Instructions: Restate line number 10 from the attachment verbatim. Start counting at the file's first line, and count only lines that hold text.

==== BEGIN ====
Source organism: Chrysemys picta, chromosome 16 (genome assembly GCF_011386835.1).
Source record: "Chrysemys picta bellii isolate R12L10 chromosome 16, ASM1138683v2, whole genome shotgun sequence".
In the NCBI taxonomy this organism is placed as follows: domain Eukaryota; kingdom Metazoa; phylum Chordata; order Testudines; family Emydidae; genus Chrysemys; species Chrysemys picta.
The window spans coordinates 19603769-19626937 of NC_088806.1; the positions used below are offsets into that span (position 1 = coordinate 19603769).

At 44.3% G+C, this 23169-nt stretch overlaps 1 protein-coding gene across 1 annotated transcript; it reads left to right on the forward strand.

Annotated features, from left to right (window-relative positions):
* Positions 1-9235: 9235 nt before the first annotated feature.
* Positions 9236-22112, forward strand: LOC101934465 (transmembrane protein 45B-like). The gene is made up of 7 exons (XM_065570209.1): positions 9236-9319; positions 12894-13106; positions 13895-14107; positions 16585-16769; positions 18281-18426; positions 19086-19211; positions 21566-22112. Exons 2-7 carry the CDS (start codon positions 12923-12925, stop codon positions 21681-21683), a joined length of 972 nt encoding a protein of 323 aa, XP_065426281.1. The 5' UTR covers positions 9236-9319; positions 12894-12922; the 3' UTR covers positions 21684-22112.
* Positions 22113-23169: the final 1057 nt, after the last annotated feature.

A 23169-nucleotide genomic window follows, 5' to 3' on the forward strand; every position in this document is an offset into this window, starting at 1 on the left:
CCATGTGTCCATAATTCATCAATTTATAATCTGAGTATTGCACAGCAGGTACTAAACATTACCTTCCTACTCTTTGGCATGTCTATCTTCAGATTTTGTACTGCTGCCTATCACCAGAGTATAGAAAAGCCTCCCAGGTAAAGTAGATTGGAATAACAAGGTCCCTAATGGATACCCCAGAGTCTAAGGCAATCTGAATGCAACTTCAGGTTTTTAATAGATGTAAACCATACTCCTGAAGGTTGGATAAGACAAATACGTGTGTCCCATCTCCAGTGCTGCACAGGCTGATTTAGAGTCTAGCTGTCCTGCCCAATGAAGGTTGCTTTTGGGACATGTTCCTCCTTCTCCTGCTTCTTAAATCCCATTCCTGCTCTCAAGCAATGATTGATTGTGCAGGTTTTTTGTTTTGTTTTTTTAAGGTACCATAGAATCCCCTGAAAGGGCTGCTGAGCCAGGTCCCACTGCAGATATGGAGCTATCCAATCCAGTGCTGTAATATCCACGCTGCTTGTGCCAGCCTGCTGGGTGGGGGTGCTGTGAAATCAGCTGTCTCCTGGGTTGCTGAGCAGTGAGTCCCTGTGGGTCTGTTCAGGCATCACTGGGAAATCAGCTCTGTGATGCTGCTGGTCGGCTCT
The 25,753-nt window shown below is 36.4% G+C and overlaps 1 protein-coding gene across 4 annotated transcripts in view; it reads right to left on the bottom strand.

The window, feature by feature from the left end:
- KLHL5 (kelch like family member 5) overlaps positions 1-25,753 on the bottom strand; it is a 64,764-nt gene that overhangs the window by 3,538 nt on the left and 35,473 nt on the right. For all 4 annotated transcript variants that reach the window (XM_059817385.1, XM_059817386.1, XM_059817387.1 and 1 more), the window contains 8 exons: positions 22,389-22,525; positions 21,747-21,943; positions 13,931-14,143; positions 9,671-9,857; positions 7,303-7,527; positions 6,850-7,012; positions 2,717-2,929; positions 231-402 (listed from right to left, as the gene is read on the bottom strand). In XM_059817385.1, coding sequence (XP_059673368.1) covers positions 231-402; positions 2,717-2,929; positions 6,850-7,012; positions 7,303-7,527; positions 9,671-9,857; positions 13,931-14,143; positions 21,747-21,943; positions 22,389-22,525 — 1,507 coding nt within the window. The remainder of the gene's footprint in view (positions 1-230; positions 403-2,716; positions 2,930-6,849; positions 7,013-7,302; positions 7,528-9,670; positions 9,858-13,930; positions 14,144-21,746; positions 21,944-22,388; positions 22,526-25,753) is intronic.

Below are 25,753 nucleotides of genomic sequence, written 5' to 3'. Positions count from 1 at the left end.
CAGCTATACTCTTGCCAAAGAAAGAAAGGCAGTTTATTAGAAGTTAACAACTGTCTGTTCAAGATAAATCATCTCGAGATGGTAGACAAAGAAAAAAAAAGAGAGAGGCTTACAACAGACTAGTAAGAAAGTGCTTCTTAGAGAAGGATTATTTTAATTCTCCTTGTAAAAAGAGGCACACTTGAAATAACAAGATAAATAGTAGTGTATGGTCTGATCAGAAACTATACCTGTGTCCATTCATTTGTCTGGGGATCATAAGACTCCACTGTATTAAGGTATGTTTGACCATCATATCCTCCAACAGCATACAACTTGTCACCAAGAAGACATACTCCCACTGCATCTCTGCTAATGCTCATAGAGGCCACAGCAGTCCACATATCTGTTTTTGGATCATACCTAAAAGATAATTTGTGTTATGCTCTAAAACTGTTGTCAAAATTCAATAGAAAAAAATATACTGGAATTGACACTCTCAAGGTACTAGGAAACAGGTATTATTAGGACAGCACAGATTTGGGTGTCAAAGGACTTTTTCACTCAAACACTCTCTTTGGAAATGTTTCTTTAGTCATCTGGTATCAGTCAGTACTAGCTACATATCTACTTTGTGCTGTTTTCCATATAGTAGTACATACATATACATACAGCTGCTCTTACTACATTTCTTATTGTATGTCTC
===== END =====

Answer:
A 23169-nucleotide genomic window follows, 5' to 3' on the forward strand; every position in this document is an offset into this window, starting at 1 on the left: